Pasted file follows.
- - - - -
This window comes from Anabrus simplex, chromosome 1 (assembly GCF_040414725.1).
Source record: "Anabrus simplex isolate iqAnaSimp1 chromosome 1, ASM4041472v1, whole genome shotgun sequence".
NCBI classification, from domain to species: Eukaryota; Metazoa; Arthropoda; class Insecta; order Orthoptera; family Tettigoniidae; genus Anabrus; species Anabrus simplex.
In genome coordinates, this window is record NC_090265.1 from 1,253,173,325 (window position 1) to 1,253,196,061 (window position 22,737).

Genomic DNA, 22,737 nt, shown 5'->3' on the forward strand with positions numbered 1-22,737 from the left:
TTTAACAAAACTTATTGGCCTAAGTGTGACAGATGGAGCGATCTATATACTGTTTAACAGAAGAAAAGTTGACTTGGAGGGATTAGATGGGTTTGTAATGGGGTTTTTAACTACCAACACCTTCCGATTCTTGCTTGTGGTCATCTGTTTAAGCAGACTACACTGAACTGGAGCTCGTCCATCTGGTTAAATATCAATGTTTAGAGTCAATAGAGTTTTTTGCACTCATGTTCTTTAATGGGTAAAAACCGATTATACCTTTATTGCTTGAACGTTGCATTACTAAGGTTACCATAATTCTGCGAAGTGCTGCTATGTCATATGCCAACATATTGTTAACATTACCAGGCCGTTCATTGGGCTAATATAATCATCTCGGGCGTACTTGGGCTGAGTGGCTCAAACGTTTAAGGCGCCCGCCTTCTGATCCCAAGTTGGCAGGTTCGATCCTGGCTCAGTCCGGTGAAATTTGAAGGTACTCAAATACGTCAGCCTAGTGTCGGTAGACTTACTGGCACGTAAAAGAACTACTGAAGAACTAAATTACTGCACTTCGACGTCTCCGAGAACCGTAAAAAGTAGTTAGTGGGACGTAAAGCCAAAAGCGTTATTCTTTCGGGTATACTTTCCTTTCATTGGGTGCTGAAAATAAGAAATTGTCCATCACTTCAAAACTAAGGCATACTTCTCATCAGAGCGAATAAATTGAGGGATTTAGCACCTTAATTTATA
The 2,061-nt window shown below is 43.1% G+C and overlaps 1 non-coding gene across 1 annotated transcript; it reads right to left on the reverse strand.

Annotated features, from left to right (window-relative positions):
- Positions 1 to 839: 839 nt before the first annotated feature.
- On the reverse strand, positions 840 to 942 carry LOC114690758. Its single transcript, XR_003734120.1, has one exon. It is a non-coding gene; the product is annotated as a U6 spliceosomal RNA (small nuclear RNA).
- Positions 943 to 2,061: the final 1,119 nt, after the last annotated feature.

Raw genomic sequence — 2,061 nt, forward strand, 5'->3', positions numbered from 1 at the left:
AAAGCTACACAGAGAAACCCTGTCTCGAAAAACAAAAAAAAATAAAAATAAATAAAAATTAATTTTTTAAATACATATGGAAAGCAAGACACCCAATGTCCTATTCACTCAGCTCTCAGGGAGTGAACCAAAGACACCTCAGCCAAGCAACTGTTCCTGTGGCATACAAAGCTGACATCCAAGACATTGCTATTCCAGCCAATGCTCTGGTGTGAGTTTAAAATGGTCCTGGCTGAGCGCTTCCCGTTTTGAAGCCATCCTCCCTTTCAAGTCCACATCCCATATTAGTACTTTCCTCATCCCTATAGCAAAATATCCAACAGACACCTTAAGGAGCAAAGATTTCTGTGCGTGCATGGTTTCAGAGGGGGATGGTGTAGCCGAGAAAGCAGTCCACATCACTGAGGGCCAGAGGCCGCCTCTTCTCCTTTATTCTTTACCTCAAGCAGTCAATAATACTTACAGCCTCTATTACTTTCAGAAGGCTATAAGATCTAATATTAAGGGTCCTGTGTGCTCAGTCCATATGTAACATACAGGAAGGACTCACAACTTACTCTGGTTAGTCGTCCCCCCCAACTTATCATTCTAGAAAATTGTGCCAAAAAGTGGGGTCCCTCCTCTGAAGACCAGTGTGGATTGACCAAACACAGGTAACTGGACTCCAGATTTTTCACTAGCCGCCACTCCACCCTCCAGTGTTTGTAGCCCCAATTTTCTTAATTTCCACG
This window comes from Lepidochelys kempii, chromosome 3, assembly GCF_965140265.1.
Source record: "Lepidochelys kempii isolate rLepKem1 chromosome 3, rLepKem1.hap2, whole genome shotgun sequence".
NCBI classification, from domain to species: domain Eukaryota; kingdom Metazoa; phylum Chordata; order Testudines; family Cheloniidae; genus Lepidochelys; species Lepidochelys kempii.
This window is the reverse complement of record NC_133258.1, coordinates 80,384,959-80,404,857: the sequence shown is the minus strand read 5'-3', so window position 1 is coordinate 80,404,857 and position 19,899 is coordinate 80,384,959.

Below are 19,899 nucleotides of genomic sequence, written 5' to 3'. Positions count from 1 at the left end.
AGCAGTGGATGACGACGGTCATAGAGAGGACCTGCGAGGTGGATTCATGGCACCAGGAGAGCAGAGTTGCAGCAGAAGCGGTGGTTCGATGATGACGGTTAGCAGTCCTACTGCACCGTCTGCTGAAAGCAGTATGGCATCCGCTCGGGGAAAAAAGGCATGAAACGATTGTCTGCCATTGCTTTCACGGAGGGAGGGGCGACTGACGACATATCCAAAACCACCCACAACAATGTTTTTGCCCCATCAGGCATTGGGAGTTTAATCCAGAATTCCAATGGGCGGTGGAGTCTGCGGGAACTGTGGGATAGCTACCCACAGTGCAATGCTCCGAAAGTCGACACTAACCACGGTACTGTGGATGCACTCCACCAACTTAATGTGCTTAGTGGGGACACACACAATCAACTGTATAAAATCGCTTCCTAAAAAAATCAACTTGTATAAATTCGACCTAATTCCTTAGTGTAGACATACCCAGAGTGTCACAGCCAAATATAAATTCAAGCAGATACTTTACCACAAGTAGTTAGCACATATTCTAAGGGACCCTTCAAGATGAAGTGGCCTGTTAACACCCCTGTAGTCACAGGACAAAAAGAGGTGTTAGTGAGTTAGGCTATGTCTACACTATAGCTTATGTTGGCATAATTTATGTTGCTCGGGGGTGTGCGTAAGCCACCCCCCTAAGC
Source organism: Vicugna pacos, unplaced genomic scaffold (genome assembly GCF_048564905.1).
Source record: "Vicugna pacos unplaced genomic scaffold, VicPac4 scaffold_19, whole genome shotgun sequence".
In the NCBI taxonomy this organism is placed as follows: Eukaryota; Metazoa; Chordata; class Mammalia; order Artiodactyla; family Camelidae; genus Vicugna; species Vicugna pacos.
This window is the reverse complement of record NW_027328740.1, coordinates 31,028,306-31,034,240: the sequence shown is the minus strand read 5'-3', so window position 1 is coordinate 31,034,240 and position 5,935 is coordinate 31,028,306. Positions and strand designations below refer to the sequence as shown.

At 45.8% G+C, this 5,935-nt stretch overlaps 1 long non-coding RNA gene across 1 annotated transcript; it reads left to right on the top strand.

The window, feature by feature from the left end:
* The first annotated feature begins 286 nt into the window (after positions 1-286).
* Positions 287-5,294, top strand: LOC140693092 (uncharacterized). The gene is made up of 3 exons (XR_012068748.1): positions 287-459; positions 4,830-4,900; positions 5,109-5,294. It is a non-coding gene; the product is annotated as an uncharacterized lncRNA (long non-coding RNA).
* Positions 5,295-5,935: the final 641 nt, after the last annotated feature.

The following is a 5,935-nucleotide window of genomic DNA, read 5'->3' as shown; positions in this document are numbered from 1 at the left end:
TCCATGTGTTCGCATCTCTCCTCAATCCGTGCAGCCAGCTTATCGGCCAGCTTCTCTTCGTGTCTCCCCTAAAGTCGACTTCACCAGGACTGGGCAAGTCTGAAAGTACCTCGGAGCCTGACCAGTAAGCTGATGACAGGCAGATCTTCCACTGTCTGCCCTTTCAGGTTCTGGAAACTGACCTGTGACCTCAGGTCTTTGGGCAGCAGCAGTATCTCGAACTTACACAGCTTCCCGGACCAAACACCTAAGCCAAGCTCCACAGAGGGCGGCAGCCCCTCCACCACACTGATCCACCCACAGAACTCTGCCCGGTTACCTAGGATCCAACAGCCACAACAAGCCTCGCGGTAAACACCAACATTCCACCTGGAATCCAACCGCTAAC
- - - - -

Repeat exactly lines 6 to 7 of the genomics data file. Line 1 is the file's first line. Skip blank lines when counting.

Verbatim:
TTTAACAAAACTTATTGGCCTAAGTGTGACAGATGGAGCGATCTATATACTGTTTAACAGAAGAAAAGTTGACTTGGAGGGATTAGATGGGTTTGTAATGGGGTTTTTAACTACCAACACCTTCCGATTCTTGCTTGTGGTCATCTGTTTAAGCAGACTACACTGAACTGGAGCTCGTCCATCTGGTTAAATATCAATGTTTAGAGTCAATAGAGTTTTTTGCACTCATGTTCTTTAATGGGTAAAAACCGATTATACCTTTATTGCTTGAACGTTGCATTACTAAGGTTACCATAATTCTGCGAAGTGCTGCTATGTCATATGCCAACATATTGTTAACATTACCAGGCCGTTCATTGGGCTAATATAATCATCTCGGGCGTACTTGGGCTGAGTGGCTCAAACGTTTAAGGCGCCCGCCTTCTGATCCCAAGTTGGCAGGTTCGATCCTGGCTCAGTCCGGTGAAATTTGAAGGTACTCAAATACGTCAGCCTAGTGTCGGTAGACTTACTGGCACGTAAAAGAACTACTGAAGAACTAAATTACTGCACTTCGACGTCTCCGAGAACCGTAAAAAGTAGTTAGTGGGACGTAAAGCCAAAAGCGTTATTCTTTCGGGTATACTTTCCTTTCATTGGGTGCTGAAAATAAGAAATTGTCCATCACTTCAAAACTAAGGCATACTTCTCATCAGAGCGAATAAATTGAGGGATTTAGCACCTTAATTTATA
The 2,061-nt window shown below is 43.1% G+C and overlaps 1 non-coding gene across 1 annotated transcript; it reads right to left on the reverse strand.